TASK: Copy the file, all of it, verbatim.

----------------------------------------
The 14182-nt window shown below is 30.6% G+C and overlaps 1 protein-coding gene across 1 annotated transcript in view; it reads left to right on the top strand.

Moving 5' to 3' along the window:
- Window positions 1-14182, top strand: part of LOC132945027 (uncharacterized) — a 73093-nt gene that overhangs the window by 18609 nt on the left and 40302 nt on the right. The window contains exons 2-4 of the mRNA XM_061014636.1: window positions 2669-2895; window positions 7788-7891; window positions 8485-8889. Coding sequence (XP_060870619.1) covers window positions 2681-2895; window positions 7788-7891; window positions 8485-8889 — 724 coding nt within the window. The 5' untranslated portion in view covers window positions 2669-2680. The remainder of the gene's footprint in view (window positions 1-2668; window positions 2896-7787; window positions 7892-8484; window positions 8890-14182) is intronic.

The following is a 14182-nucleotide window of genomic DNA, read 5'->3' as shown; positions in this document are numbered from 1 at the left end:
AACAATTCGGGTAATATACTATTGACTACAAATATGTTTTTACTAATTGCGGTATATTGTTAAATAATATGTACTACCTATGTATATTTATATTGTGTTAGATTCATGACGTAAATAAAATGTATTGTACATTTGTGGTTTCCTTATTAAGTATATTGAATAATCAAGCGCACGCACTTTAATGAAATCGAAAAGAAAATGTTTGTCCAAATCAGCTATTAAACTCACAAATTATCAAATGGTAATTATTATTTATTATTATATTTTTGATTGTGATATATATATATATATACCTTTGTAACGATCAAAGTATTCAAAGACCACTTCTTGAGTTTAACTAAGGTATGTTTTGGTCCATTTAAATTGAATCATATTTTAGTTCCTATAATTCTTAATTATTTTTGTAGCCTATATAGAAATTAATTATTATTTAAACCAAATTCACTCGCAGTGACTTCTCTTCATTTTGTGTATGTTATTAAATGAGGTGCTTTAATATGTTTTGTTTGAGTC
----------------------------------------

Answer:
The 14182-nt window shown below is 30.6% G+C and overlaps 1 protein-coding gene across 1 annotated transcript in view; it reads left to right on the top strand.

Moving 5' to 3' along the window:
- Window positions 1-14182, top strand: part of LOC132945027 (uncharacterized) — a 73093-nt gene that overhangs the window by 18609 nt on the left and 40302 nt on the right. The window contains exons 2-4 of the mRNA XM_061014636.1: window positions 2669-2895; window positions 7788-7891; window positions 8485-8889. Coding sequence (XP_060870619.1) covers window positions 2681-2895; window positions 7788-7891; window positions 8485-8889 — 724 coding nt within the window. The 5' untranslated portion in view covers window positions 2669-2680. The remainder of the gene's footprint in view (window positions 1-2668; window positions 2896-7787; window positions 7892-8484; window positions 8890-14182) is intronic.

The following is a 14182-nucleotide window of genomic DNA, read 5'->3' as shown; positions in this document are numbered from 1 at the left end:
AACAATTCGGGTAATATACTATTGACTACAAATATGTTTTTACTAATTGCGGTATATTGTTAAATAATATGTACTACCTATGTATATTTATATTGTGTTAGATTCATGACGTAAATAAAATGTATTGTACATTTGTGGTTTCCTTATTAAGTATATTGAATAATCAAGCGCACGCACTTTAATGAAATCGAAAAGAAAATGTTTGTCCAAATCAGCTATTAAACTCACAAATTATCAAATGGTAATTATTATTTATTATTATATTTTTGATTGTGATATATATATATATATACCTTTGTAACGATCAAAGTATTCAAAGACCACTTCTTGAGTTTAACTAAGGTATGTTTTGGTCCATTTAAATTGAATCATATTTTAGTTCCTATAATTCTTAATTATTTTTGTAGCCTATATAGAAATTAATTATTATTTAAACCAAATTCACTCGCAGTGACTTCTCTTCATTTTGTGTATGTTATTAAATGAGGTGCTTTAATATGTTTTGTTTGAGTC